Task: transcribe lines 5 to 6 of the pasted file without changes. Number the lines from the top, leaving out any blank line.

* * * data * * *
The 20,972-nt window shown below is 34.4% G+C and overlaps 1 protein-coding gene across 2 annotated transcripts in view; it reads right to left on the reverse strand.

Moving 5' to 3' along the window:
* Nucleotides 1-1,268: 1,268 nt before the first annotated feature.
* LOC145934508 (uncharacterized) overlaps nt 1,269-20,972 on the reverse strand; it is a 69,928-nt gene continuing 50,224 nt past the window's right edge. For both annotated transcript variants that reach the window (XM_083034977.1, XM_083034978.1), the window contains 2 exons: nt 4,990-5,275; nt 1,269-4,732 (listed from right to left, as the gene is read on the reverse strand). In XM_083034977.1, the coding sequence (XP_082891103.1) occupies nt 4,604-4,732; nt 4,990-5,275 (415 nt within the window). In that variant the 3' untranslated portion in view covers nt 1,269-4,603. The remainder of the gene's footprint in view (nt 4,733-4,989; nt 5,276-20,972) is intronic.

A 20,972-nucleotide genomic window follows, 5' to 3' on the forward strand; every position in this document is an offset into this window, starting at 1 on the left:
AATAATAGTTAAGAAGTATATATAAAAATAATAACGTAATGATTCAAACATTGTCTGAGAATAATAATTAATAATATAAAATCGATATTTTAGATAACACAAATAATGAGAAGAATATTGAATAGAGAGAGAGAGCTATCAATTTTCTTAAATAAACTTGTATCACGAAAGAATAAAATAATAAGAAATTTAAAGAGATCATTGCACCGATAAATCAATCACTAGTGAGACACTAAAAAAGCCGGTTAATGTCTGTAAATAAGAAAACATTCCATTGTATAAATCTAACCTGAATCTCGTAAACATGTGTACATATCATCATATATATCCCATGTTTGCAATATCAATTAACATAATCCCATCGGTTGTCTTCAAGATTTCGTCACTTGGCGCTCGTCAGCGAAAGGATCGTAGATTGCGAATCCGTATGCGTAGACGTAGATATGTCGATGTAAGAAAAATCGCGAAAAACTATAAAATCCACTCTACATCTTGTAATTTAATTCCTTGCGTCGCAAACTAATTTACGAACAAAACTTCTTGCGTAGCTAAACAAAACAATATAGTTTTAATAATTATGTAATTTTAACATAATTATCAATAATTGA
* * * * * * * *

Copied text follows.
A 20,972-nucleotide genomic window follows, 5' to 3' on the forward strand; every position in this document is an offset into this window, starting at 1 on the left:
AATAATAGTTAAGAAGTATATATAAAAATAATAACGTAATGATTCAAACATTGTCTGAGAATAATAATTAATAATATAAAATCGATATTTTAGATAACACAAATAATGAGAAGAATATTGAATAGAGAGAGAGAGCTATCAATTTTCTTAAATAAACTTGTATCACGAAAGAATAAAATAATAAGAAATTTAAAGAGATCATTGCACCGATAAATCAATCACTAGTGAGACACTAAAAAAGCCGGTTAATGTCTGTAAATAAGAAAACATTCCATTGTATAAATCTAACCTGAATCTCGTAAACATGTGTACATATCATCATATATATCCCATGTTTGCAATATCAATTAACATAATCCCATCGGTTGTCTTCAAGATTTCGTCACTTGGCGCTCGTCAGCGAAAGGATCGTAGATTGCGAATCCGTATGCGTAGACGTAGATATGTCGATGTAAGAAAAATCGCGAAAAACTATAAAATCCACTCTACATCTTGTAATTTAATTCCTTGCGTCGCAAACTAATTTACGAACAAAACTTCTTGCGTAGCTAAACAAAACAATATAGTTTTAATAATTATGTAATTTTAACATAATTATCAATAATTGA